New York, October 31, 2000 — A CNN reporter was wounded by gunfire while covering clashes between Israeli forces and Palestinians in the Gaza Strip today.
Ben Wedeman, CNN’s Cairo bureau chief, was hit in the back by a live round at the Karni border crossing between Gaza and Israel. He is in stable condition at Gaza’s Shifa hospital.
Speaking from his hospital bed, Wedeman told CPJ that he had gone to Karni crossing following reports of clashes there earlier in the day. He and his crew initially stationed themselves across the street from a group of Palestinian protesters.
“The protestors were on one side of the street and a handful of journalists on the other side,” Wedeman said. He described the situation as tense but relatively stable at first, with sporadic gunfire. Journalists at the scene were wearing flak jackets and helmets.
As Wedeman and CNN cameraman Muhamad Assad walked down the road to an olive grove, a burst of fire erupted. “Within minutes there was shooting. Intense shooting,” he said. “I heard bullets over my head. We realized we were not in a good position.” He added that what appeared to be a shell landed 15 to 20 meters (16-22 yards) away.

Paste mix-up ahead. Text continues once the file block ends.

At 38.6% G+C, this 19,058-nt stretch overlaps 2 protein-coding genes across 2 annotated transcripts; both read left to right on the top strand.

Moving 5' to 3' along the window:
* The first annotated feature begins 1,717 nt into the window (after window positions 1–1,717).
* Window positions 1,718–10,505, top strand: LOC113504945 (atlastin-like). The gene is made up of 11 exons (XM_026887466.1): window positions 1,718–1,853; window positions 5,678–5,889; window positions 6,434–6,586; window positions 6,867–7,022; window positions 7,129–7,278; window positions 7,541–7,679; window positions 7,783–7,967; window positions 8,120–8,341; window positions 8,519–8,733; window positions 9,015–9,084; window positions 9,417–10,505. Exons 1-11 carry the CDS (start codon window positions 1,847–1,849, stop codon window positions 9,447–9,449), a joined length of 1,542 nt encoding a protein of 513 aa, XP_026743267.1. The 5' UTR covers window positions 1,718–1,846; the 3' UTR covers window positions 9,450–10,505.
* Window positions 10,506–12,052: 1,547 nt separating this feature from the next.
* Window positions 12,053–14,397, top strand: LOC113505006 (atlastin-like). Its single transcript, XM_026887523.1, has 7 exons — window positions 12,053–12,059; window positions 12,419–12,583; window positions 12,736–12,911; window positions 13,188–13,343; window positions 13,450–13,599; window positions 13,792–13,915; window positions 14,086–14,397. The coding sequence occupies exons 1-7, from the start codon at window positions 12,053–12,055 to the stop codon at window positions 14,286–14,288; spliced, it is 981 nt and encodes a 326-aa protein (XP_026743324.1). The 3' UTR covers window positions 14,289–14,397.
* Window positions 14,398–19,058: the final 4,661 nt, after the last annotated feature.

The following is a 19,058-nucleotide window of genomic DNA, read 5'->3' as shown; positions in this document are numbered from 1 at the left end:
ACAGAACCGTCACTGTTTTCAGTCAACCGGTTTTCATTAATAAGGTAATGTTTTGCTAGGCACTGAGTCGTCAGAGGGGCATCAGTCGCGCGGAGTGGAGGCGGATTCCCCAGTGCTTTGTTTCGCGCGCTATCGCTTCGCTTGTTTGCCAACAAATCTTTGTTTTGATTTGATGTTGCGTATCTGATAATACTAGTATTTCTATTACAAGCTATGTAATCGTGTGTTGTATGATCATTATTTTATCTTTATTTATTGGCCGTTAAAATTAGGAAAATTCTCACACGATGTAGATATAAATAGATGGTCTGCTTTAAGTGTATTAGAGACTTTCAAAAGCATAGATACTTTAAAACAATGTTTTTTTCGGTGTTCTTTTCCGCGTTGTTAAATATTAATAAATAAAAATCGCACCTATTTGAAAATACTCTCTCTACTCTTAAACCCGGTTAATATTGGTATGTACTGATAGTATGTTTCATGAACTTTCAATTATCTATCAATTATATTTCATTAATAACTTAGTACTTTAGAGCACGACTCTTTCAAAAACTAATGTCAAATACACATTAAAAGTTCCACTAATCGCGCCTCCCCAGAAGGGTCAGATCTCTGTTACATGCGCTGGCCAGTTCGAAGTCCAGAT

Wedeman was hit about five minutes later, during a lull in the firing. He was taking down his tripod and preparing to leave the area when he was struck in the back. The bullet passed through Wedeman’s flack jacket. He could not determine the source of the shot, but did say that his back was to the Israeli position, between 400 meters (437 yards) and one kilometer (0.62 miles) away.
Agence France-Presse (AFP) reported that journalists including the CNN crew were fired on by Israeli forces. An official at CNN told CPJ that there was “no reason to believe whoever fired upon Wedeman knew he was a journalist.”
In a separate incident at Karni crossing a few hours earlier, AFP still photographer Fayez Nourredine and Reuters cameraman Shams Shana’ were covering clashes between stone-throwing Palestinians and Israeli forces and were moving in the direction of the Israeli position when a bullet passed by Noureddine’s head. Both men subsequently retreated.
On October 19, CPJ released Bloodied and Beleaguered, a multimedia report on threats against Palestinian journalists in the occupied territories. The report describes how in recent years, a number of Palestinian cameramen, news photographers, and reporters working in the occupied territories have been seriously wounded by Israeli gunfire.